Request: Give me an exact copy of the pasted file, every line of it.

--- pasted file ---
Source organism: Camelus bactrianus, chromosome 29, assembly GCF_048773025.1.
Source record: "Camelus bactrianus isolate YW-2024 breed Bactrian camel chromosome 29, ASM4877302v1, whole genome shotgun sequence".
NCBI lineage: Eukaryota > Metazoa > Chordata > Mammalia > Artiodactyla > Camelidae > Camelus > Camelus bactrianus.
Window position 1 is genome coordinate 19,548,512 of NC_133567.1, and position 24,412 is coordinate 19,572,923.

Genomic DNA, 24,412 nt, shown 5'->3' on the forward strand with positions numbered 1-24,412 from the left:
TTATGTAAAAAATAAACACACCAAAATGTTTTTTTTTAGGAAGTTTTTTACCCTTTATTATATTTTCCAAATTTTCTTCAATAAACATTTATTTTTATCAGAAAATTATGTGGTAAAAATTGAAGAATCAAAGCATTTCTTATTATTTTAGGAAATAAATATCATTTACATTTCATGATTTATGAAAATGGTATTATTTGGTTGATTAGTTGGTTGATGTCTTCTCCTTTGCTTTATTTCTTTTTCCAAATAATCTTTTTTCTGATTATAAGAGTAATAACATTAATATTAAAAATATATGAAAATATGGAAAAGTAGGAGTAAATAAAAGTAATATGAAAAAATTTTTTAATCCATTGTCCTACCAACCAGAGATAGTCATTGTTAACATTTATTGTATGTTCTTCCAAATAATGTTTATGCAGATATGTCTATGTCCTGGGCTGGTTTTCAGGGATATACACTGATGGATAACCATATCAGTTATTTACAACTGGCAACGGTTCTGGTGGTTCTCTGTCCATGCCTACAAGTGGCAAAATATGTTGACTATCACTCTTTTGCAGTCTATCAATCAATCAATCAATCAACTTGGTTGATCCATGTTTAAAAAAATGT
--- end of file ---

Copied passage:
Source organism: Camelus bactrianus, chromosome 29, assembly GCF_048773025.1.
Source record: "Camelus bactrianus isolate YW-2024 breed Bactrian camel chromosome 29, ASM4877302v1, whole genome shotgun sequence".
NCBI lineage: Eukaryota > Metazoa > Chordata > Mammalia > Artiodactyla > Camelidae > Camelus > Camelus bactrianus.
Window position 1 is genome coordinate 19,548,512 of NC_133567.1, and position 24,412 is coordinate 19,572,923.

Genomic DNA, 24,412 nt, shown 5'->3' on the forward strand with positions numbered 1-24,412 from the left:
TTATGTAAAAAATAAACACACCAAAATGTTTTTTTTTAGGAAGTTTTTTACCCTTTATTATATTTTCCAAATTTTCTTCAATAAACATTTATTTTTATCAGAAAATTATGTGGTAAAAATTGAAGAATCAAAGCATTTCTTATTATTTTAGGAAATAAATATCATTTACATTTCATGATTTATGAAAATGGTATTATTTGGTTGATTAGTTGGTTGATGTCTTCTCCTTTGCTTTATTTCTTTTTCCAAATAATCTTTTTTCTGATTATAAGAGTAATAACATTAATATTAAAAATATATGAAAATATGGAAAAGTAGGAGTAAATAAAAGTAATATGAAAAAATTTTTTAATCCATTGTCCTACCAACCAGAGATAGTCATTGTTAACATTTATTGTATGTTCTTCCAAATAATGTTTATGCAGATATGTCTATGTCCTGGGCTGGTTTTCAGGGATATACACTGATGGATAACCATATCAGTTATTTACAACTGGCAACGGTTCTGGTGGTTCTCTGTCCATGCCTACAAGTGGCAAAATATGTTGACTATCACTCTTTTGCAGTCTATCAATCAATCAATCAATCAACTTGGTTGATCCATGTTTAAAAAAATGT